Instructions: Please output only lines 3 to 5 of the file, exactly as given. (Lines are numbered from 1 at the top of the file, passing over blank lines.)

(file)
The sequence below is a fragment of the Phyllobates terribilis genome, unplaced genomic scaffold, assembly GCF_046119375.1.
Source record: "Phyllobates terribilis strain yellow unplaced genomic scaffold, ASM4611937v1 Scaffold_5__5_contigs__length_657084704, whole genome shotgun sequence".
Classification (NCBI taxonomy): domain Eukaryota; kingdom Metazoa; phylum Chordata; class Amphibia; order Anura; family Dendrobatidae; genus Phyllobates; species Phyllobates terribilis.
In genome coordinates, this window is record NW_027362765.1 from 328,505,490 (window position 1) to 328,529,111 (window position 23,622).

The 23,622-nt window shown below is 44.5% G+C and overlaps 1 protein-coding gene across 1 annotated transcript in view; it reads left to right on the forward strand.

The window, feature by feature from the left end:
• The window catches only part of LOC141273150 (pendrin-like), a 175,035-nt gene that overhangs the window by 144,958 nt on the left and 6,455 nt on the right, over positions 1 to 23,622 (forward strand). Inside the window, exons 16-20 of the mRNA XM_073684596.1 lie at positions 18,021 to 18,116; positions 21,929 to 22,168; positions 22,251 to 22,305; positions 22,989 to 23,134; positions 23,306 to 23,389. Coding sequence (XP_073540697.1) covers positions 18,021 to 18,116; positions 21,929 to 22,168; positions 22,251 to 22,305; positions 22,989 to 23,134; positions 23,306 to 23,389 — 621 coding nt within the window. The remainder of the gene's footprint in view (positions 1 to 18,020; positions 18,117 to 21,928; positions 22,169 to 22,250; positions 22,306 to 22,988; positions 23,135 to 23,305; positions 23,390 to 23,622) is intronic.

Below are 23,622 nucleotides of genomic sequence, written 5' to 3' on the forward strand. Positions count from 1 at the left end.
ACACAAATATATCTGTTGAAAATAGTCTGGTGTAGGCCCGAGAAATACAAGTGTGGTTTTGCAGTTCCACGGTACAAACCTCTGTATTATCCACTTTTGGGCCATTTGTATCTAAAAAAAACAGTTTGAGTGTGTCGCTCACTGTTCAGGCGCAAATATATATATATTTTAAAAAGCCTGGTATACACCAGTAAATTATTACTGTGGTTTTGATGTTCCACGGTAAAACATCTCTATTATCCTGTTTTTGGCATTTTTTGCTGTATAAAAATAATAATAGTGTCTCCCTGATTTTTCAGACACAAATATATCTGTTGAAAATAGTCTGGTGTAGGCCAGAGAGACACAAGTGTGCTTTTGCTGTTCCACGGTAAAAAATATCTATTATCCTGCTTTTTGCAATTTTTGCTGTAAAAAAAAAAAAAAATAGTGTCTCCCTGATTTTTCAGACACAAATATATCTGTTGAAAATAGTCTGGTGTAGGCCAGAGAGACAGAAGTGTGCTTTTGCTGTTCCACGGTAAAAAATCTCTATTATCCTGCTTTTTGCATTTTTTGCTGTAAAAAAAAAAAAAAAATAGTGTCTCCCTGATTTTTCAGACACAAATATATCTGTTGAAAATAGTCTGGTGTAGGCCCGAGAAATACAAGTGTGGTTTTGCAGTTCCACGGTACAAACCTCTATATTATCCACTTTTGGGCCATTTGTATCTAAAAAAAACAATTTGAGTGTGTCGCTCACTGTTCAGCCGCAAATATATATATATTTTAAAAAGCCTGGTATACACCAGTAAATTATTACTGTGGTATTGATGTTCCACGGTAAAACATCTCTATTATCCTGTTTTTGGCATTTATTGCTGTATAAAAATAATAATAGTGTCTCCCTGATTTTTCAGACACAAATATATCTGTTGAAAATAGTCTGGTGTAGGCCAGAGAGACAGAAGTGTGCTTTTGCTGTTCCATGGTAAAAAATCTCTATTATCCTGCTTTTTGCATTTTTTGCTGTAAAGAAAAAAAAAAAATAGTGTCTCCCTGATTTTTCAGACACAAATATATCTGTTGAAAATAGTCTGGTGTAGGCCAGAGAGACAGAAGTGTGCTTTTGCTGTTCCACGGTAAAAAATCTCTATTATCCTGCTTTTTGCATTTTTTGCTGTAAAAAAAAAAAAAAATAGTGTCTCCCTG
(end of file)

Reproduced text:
Classification (NCBI taxonomy): domain Eukaryota; kingdom Metazoa; phylum Chordata; class Amphibia; order Anura; family Dendrobatidae; genus Phyllobates; species Phyllobates terribilis.
In genome coordinates, this window is record NW_027362765.1 from 328,505,490 (window position 1) to 328,529,111 (window position 23,622).

The 23,622-nt window shown below is 44.5% G+C and overlaps 1 protein-coding gene across 1 annotated transcript in view; it reads left to right on the forward strand.